Federal Aviation Administration

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Group.png Federal Aviation Administration   Sourcewatch WebsiteRdf-icon.png
US-FederalAviationAdmin-Seal.svg
Formation August 23, 1958
Headquarters 800 Independence Avenue, Washington, DC
Leader Federal Aviation Administrator
Interest of Rodney Stich
The FAA regulates and oversees all aspects of American civil aviation.

The Federal Aviation Administration is of particular interest in a deep political context because it is the agency which is initially tasked with investigating air crashes, making it an important group to control for the successful carrying out of this method of covert assassination. Several such incidents in USA are suspected to have occurred since the group wsa set up in 1958.

9/11

In July 2001, the FAA rescinded a 40-year-old rule that permitted commercial airline pilots to be armed. The new rules required airlines to apply to the agency for their pilots to carry guns in cockpits and for the airlines to put pilots through an agency-approved firearms training course. WND reports that "throughout the life of the rule not a single U.S. air carrier took advantage of it, effectively rendering it “moot,” according to one agency official."[1]

Regulatory Capture

The FAA is been cited as an example of regulatory capture, "in which the airline industry openly dictates to its regulators its governing rules, arranging for not only beneficial regulation but placing key people to head these regulators."[2] Retired NASA Office of Inspector General Senior Special Agent Joseph Gutheinz, who formerly was a Special Agent with both the U.S. Department of Transportation Office of Inspector General and FAA Security, is one of the most outspoken critics of FAA. Rather than commend the agency for proposing a 10.2 million dollar fine against Southwest Airlines for its failure to conduct mandatory inspections in 2008, he was quoted as saying the following in an Associated Press story: "Penalties against airlines that violate FAA directives should be stiffer. At $25,000 per violation, (which is how the 10.2 million dollar figure was reached) Gutheinz said, airlines can justify rolling the dice and taking the chance on getting caught. He also said the FAA is often too quick to bend to pressure from airlines and pilots."[3]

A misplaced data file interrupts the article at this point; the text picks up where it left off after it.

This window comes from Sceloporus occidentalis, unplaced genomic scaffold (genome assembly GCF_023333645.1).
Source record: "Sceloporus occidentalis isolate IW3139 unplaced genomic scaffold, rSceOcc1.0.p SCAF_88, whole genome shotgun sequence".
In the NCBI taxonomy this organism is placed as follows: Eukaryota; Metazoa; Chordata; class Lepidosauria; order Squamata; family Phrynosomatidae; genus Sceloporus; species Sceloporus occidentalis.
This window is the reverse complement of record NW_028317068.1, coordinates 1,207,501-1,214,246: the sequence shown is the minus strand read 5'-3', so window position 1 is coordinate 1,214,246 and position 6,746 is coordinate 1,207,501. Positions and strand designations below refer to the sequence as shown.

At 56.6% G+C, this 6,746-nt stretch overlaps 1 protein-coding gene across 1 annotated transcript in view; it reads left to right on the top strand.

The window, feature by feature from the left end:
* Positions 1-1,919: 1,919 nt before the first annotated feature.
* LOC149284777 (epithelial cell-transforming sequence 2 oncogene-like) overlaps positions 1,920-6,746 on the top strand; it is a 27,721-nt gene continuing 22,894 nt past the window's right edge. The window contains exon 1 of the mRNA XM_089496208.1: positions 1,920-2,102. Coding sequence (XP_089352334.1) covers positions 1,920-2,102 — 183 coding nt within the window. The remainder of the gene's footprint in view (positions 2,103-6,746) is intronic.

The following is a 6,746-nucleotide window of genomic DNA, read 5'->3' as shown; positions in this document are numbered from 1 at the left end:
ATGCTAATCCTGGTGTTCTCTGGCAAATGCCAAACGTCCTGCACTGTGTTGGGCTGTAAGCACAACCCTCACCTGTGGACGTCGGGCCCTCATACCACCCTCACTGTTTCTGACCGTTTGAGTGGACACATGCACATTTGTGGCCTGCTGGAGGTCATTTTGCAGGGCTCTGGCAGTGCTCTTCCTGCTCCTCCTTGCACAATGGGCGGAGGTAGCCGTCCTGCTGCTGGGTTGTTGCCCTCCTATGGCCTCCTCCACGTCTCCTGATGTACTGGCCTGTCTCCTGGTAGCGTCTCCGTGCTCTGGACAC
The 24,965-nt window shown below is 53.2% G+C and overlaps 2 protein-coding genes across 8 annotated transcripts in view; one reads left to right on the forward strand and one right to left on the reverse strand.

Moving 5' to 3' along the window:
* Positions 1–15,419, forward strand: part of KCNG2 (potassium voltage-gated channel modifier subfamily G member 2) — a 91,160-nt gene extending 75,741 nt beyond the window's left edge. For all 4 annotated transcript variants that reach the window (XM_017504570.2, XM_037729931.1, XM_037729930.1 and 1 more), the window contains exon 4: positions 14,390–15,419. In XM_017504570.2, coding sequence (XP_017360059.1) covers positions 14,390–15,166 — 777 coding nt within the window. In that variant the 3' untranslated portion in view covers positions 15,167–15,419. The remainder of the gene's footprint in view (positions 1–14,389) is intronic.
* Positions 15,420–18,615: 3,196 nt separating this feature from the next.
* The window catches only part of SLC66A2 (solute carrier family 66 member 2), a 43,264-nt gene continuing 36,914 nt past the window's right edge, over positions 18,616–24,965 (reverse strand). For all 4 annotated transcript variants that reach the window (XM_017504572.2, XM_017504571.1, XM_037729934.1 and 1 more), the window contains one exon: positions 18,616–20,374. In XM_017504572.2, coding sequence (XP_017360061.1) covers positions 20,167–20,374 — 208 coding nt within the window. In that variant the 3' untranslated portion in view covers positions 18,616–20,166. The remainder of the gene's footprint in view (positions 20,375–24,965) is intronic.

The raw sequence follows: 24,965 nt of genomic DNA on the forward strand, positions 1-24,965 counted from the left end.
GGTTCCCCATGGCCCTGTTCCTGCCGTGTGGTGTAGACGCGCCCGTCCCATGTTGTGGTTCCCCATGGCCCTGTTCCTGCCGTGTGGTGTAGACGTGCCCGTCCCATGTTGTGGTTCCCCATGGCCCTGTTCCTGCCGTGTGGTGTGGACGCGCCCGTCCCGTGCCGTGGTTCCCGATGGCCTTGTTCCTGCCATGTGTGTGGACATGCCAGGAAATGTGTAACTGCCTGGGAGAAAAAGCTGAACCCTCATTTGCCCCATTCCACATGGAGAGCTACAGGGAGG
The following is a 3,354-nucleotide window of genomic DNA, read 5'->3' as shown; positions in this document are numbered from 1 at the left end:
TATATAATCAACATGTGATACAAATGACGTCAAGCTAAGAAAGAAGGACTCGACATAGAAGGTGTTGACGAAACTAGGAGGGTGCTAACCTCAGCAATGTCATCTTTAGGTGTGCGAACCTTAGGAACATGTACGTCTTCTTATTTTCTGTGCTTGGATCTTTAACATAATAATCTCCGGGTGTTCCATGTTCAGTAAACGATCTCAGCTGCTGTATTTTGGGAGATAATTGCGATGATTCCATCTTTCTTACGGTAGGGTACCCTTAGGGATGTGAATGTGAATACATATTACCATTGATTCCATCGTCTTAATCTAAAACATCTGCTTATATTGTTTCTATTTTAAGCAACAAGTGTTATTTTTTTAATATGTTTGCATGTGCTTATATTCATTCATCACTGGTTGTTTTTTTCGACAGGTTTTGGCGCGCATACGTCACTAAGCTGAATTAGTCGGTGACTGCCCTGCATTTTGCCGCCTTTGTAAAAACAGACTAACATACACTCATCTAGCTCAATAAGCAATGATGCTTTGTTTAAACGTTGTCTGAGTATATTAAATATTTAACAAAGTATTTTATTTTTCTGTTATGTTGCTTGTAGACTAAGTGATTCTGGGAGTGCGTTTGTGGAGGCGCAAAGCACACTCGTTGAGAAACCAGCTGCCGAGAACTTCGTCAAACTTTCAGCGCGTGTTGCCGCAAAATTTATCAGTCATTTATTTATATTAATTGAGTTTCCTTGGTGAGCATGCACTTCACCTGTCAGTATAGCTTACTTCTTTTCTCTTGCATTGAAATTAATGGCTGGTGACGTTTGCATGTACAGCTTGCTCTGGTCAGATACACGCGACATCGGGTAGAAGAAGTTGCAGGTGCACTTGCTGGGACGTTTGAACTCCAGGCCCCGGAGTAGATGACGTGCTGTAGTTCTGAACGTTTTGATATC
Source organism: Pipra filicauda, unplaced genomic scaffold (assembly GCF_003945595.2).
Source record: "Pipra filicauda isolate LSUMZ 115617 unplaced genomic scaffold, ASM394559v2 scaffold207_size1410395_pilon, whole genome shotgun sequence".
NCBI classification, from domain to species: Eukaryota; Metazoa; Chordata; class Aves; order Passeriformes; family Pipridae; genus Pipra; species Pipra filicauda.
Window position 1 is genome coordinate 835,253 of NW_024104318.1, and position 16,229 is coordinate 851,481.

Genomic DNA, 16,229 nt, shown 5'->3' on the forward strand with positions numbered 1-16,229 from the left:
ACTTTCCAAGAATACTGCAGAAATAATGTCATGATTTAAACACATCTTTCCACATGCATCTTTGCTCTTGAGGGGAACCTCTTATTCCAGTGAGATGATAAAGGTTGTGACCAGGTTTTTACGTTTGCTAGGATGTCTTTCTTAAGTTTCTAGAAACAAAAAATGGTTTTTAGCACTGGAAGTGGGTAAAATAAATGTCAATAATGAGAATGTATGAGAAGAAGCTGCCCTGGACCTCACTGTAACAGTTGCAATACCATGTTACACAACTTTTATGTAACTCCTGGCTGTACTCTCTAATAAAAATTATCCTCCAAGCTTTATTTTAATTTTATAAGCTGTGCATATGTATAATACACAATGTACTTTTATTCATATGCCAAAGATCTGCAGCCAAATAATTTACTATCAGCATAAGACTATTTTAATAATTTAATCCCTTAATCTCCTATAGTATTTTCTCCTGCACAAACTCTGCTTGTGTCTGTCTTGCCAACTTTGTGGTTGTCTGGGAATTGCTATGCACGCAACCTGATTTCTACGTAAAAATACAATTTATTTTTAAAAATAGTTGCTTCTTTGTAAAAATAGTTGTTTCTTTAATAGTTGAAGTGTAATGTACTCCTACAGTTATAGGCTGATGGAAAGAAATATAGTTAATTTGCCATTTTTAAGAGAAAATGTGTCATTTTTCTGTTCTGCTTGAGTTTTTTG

On July 22, 2008, in the aftermath of the Southwest Airlines inspection scandal, a bill was unanimously approved in the House that was supposed to tighten regulations concerning airplane maintenance procedures while slowing the revolving door. It established a whistleblower office and set a two-year "cooling off" period that FAA inspectors or supervisors of inspectors must wait before they can work for those they regulated.[4][5] The bill also required rotation of principal maintenance inspectors and stipulated that the word "customer" properly applies to the flying public, not those entities regulated by the FAA.[4] The bill died in a Senate committee that year.[6]

In September 2009, the FAA administrator issued a directive mandating that the agency use the term "customers" only to refer to the flying public.[7]

Plane ownership and the CIA

Daniel Hopsicker notes the FAA has a track record of failure to charge owners of aircraft involved in very large scale drug busts such as the 2006 Mexico DC-9 drug bust‎. Hopsicker remarks that "the FAA system for registering airplanes is little-changed from when it was started back in the good ol boy days of the 1930's. Each plane has a paper folder, for example, stuffed with all correspondence regarding airworthiness and ownership relating to that plane. Its an antiquated system which some feel is kept deliberately in place to encourage a certain ambiguity when a plane is interdicted. When a change of registration is mailed in, the FAA places a plane's folder in what they call 'suspense'. That's a tremendous inducement to anyone with a chance of having a plane nabbed to keep floating sales in progress. The CIA, for example, is very adept at keeping files on its planes 'in suspense.'"[8]